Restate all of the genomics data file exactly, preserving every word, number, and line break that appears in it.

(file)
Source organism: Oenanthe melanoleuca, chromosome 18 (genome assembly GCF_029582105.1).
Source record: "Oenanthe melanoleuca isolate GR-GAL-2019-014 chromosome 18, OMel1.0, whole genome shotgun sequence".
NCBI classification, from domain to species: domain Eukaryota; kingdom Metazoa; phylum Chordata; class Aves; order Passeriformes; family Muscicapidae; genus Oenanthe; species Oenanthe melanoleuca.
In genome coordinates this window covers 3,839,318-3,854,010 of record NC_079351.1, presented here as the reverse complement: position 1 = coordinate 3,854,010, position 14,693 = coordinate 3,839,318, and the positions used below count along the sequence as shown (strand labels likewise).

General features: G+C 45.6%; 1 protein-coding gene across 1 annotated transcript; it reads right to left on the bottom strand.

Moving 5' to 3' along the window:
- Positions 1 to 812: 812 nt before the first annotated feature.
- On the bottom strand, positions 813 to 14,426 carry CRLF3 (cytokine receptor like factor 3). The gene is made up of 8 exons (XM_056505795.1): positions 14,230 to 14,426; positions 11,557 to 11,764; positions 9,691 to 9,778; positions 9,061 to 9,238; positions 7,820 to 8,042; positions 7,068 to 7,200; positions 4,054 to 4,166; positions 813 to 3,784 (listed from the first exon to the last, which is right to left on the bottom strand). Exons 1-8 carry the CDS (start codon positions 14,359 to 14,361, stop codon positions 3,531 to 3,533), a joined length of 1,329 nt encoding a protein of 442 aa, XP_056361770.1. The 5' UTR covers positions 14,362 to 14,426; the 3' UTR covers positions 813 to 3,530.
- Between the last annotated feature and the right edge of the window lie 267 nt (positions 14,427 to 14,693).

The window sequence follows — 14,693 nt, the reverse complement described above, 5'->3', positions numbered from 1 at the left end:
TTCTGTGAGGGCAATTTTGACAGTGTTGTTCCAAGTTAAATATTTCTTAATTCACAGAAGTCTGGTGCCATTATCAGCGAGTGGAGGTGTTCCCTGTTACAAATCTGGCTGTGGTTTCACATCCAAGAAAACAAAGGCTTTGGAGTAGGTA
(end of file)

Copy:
Source organism: Oenanthe melanoleuca, chromosome 18 (genome assembly GCF_029582105.1).
Source record: "Oenanthe melanoleuca isolate GR-GAL-2019-014 chromosome 18, OMel1.0, whole genome shotgun sequence".
NCBI classification, from domain to species: domain Eukaryota; kingdom Metazoa; phylum Chordata; class Aves; order Passeriformes; family Muscicapidae; genus Oenanthe; species Oenanthe melanoleuca.
In genome coordinates this window covers 3,839,318-3,854,010 of record NC_079351.1, presented here as the reverse complement: position 1 = coordinate 3,854,010, position 14,693 = coordinate 3,839,318, and the positions used below count along the sequence as shown (strand labels likewise).

General features: G+C 45.6%; 1 protein-coding gene across 1 annotated transcript; it reads right to left on the bottom strand.

Moving 5' to 3' along the window:
- Positions 1 to 812: 812 nt before the first annotated feature.
- On the bottom strand, positions 813 to 14,426 carry CRLF3 (cytokine receptor like factor 3). The gene is made up of 8 exons (XM_056505795.1): positions 14,230 to 14,426; positions 11,557 to 11,764; positions 9,691 to 9,778; positions 9,061 to 9,238; positions 7,820 to 8,042; positions 7,068 to 7,200; positions 4,054 to 4,166; positions 813 to 3,784 (listed from the first exon to the last, which is right to left on the bottom strand). Exons 1-8 carry the CDS (start codon positions 14,359 to 14,361, stop codon positions 3,531 to 3,533), a joined length of 1,329 nt encoding a protein of 442 aa, XP_056361770.1. The 5' UTR covers positions 14,362 to 14,426; the 3' UTR covers positions 813 to 3,530.
- Between the last annotated feature and the right edge of the window lie 267 nt (positions 14,427 to 14,693).

The window sequence follows — 14,693 nt, the reverse complement described above, 5'->3', positions numbered from 1 at the left end:
TTCTGTGAGGGCAATTTTGACAGTGTTGTTCCAAGTTAAATATTTCTTAATTCACAGAAGTCTGGTGCCATTATCAGCGAGTGGAGGTGTTCCCTGTTACAAATCTGGCTGTGGTTTCACATCCAAGAAAACAAAGGCTTTGGAGTAGGTA